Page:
She added that if Pistorius has any issues with his accommodation if sent to prison, he had every right to approach the courts.

Judge Masipa recalled how the defence had argued Pistorius would also need mental rehabilitation for his numerous anxieties, but she believed Modise had established that such care would be available, and the athlete could bring in his own doctors.

She said that pregnant women, one of the most vulnerable groups in society, have been incarcerated in the past, with the department able to care for them.

She said it would be a major concern if there was a perception of one law for the poor, and another for the rich and famous.

Masipa also believed that the defence had placed too much emphasis on his vulnerability, when he had been living his life as a confident athlete who competed with the able-bodied.

She said her judgment was designed to bring forth the real picture of who Pistorius was.

Masipa said Pistorius had helped changed the public's perceptions of the disabled, and inspired other young people. She said this can't be ignored but had to be put in perspective, as his manager told the court it would have been a poor career move not to get involved with charities.

Masipa did believe, however, that Pistorius was remorseful for his crimes, as evidenced by his attempts to privately apologise to the Steenkamp family.

She said the defence had argued Pistorius's poor mental state had been exacerbated by the media reports surrounding him. Masipa said she had taken note that the sheer number and availability of these reports could indeed be a factor in mitigation.

The judge said that while the interests of society are a necessary concern in providing a sentence, the court should not be part of a societal popularity contest, and rather pursue justice to its fullest extent.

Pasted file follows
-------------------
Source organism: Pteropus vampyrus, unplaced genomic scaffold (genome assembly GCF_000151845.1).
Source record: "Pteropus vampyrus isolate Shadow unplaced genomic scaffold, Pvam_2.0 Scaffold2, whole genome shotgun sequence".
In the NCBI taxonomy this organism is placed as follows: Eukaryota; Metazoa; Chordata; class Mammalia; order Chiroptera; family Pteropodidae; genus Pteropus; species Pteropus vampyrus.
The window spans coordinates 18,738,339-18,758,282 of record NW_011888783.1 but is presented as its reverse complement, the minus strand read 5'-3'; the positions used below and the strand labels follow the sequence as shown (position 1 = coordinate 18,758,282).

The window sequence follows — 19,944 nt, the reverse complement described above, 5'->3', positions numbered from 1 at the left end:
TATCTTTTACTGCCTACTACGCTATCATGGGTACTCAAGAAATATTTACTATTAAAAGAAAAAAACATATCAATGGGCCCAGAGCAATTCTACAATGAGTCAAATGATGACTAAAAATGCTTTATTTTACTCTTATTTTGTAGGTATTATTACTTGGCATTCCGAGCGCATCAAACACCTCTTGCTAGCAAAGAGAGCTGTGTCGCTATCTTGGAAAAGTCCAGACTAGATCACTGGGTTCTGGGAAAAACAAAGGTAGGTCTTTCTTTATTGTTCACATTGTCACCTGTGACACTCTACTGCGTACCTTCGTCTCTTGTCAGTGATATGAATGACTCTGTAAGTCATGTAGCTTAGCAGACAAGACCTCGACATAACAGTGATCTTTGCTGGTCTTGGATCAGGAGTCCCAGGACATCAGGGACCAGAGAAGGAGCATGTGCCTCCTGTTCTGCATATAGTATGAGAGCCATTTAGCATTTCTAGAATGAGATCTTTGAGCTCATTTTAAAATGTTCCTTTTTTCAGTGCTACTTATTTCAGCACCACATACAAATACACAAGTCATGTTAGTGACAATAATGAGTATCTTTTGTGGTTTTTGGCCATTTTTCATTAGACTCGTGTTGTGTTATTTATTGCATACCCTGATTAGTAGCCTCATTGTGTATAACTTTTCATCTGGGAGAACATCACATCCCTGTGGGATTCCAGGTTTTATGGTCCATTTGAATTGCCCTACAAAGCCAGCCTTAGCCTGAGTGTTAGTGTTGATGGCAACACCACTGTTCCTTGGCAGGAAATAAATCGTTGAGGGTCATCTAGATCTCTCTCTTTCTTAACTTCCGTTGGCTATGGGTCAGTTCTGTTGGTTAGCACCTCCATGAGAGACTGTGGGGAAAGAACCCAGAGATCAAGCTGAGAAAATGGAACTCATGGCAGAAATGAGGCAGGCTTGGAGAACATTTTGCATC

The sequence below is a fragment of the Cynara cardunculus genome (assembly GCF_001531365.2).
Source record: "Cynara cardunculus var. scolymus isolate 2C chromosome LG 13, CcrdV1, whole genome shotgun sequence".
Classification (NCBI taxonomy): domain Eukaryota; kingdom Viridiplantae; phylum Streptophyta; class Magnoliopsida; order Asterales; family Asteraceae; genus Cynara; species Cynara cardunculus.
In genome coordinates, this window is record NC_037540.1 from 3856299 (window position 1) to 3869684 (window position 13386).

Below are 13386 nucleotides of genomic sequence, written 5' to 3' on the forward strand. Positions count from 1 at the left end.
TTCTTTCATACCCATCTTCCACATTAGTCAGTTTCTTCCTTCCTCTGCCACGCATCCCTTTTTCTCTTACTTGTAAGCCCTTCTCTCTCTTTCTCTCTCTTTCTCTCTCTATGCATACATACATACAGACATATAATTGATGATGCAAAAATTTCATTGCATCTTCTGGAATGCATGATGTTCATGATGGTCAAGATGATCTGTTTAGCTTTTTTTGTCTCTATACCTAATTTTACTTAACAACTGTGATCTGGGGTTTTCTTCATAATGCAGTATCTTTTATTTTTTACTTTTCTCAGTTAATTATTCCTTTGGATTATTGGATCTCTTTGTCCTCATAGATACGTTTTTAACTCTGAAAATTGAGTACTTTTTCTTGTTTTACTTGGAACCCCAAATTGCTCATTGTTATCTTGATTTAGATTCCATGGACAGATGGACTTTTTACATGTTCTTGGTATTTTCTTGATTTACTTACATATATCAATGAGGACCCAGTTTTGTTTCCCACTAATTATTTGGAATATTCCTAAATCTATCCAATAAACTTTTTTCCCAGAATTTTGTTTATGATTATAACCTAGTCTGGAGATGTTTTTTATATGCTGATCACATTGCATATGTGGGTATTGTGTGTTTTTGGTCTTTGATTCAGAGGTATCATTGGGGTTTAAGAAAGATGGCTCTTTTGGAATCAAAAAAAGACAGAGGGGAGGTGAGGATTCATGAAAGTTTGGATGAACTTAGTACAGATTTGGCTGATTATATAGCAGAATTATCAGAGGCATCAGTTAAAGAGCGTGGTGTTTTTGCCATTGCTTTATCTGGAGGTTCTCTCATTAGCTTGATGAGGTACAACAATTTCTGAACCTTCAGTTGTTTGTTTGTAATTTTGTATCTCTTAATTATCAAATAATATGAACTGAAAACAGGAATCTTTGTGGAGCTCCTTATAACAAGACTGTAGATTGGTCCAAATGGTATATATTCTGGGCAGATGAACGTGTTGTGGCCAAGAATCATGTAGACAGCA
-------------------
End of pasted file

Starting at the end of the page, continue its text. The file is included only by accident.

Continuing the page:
“Retribution... is not the same as vengeance,” she said.

She said, however, that while the population could consider a lenient sentence as a failure of the court, the threat of mob justice should not deter from a righteous sentence.

Masipa said she hoped that her ruling would provide closure for all concerned, “so they could move on with their lives”.

In a comparison with another case similar to that of Pistorius's, Masipa said the athlete had not been trying to scare off an intruder, but rather trying to shoot him.

In her conclusion, Masipa said the sentence of correctional supervision as recommended by the defence witnesses was “not appropriate” for this matter because of the severe negligent behaviour of the athlete.

She said a non-custodial sentence would send the wrong message to society, but that a long sentence was not appropriate either.

In respect of the second shooting incident at a Tasha's restaurant, she said a sentence of direct imprisonment was not appropriate as no one was hurt.

After telling the athlete to rise, Masipa sentenced Pistorius to five years in prison for cupable homicide and three years imprisonment for the second charge, but wholly suspended. The two sentences were set to run concurrently.

Pistorius managed to hold hands with some of his family members before he was led down towards the cells.

After giving out her verdict, the judge thanked the counsel on both sides for their help during the trial and the public gallery for their behaviour. Masipa said: “I want to thank the gallery. It was not an easy matter.”

After the sentence was handed down, National Prosecuting Authority spokesman Nathi Mncube said the organisation was originally disappointed with the culpable homicide conviction, but had taken solace in the fact that Pistorius would see some time behind bars.

He said a non-custodial sentence would have been inappropriate, and that the NPA will consider whether they may appeal the sentencing.

Mncube said it would be a difficult decision as the case was far from "straightforward".

Meanwhile, he said he believed Pistorius would be taken straight to prison from the courthouse.